young Polish immigrant, Michael Marks, had popular convenience food.
a stall in Leeds market. He didn’t have many
things to sell: some cotton, a little wool, lots Why is M&S so successful?
of buttons, and few shoelaces. Above his stall
he put the now famous notice: The store bases its most important key
to its success is its happy, well- trained staff.
DON`T ASK HOW MUCH- IT`S A PENNY. Conditions of work are excellent. There are
company doctors, dentists, hairdressers, and
Ten years later, he met Tom Spencer even chiropodists to look after the staff, and
and together they started Penny Stalls in all the staff can have lunch for under 40p!
many towns in the north of England. Today
there are 564 branches of M&S all over the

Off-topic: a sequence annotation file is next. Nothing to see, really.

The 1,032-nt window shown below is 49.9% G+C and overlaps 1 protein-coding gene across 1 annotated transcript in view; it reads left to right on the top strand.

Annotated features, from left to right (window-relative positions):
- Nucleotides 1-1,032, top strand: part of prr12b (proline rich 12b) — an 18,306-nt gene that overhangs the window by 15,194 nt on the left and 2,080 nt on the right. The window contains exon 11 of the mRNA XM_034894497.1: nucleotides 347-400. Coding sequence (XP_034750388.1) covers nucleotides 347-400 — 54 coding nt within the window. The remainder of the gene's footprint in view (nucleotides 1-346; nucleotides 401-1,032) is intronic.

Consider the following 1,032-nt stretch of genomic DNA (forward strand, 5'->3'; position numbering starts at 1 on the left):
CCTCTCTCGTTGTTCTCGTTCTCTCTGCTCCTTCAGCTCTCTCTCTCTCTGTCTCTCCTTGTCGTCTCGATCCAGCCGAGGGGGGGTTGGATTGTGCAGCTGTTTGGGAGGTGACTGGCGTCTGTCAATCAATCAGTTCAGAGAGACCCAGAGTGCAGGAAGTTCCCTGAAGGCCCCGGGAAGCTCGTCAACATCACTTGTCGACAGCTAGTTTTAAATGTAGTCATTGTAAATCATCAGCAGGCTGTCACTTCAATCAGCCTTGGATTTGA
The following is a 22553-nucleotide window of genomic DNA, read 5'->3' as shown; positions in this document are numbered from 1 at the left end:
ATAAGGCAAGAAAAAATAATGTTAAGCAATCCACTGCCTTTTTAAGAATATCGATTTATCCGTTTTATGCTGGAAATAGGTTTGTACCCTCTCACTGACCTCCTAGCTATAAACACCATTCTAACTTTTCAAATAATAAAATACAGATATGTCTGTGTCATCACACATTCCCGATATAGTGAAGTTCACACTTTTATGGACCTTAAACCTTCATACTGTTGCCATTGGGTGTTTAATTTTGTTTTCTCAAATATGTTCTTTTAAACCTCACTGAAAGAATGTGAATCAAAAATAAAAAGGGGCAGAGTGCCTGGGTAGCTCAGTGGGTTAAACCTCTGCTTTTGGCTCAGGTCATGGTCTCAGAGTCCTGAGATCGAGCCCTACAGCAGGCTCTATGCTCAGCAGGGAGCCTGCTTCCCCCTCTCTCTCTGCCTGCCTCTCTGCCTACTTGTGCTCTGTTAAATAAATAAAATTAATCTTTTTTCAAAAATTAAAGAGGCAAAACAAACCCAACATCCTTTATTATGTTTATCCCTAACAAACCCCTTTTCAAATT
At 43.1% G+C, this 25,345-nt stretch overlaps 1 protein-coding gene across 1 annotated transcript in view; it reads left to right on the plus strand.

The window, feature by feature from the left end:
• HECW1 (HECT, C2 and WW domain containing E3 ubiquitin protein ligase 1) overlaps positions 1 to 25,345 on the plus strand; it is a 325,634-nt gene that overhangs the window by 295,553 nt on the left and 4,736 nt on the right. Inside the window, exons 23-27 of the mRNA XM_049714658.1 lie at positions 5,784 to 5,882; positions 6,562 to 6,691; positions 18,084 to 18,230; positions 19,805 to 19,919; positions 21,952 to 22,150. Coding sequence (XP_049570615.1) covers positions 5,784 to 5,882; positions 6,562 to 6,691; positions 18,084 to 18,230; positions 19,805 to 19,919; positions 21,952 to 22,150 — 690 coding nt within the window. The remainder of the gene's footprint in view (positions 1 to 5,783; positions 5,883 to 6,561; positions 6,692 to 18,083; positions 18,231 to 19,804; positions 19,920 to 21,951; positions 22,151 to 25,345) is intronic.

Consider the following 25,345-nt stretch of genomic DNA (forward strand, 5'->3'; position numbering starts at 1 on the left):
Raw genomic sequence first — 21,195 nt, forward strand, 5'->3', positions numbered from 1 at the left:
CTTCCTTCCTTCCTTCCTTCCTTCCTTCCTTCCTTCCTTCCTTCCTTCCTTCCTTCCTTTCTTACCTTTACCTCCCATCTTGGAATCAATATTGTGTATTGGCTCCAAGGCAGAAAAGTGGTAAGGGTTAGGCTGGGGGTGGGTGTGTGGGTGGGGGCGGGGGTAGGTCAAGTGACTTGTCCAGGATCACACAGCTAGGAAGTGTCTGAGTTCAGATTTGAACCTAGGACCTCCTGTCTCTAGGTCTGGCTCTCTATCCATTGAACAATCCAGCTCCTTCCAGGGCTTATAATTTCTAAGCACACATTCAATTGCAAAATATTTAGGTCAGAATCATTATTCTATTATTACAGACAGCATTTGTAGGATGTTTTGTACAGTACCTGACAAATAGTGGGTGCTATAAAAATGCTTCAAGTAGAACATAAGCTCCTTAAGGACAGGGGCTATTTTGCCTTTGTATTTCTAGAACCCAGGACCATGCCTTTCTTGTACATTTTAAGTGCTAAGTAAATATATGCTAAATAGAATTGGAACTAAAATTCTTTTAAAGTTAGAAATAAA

The adjective and the adverb

Adjective Adjectives have the same form fo singular and plural. They do not change for male or
female. Most adjectives are used in front of the nouns.
Some adjectives describe similar qualities (hot, cold): hot-warm-boiling, cool-cold-
Comparative adjectives with one syllable are formed by adding –e r to the adjective.
Eg. Long – Longer, Big – Bigger, Dry – Drier
Superlative adjectives are formed by adding –est to the adjective.
Eg. Long – Longest, Big – Biggest, Dry – Driest
Comparative adjectives with two or more syllables are formed with more, and the
superlative of these adjectives is fomed with the most.
Eg. Modern – more Modern – the most Modern
Interesting – more Interesting – the most Interesting
Irregular adjectives:
Good – better – the best
Bad – worse – the worst
Far – farther/further – the farthest/the furthest
Little – less – the least
Much/many –more – the most
Old – elder – the eldest

Adverbs Adverbs describe actions. Most adverbs are formed from adjectives adding –ly (slow –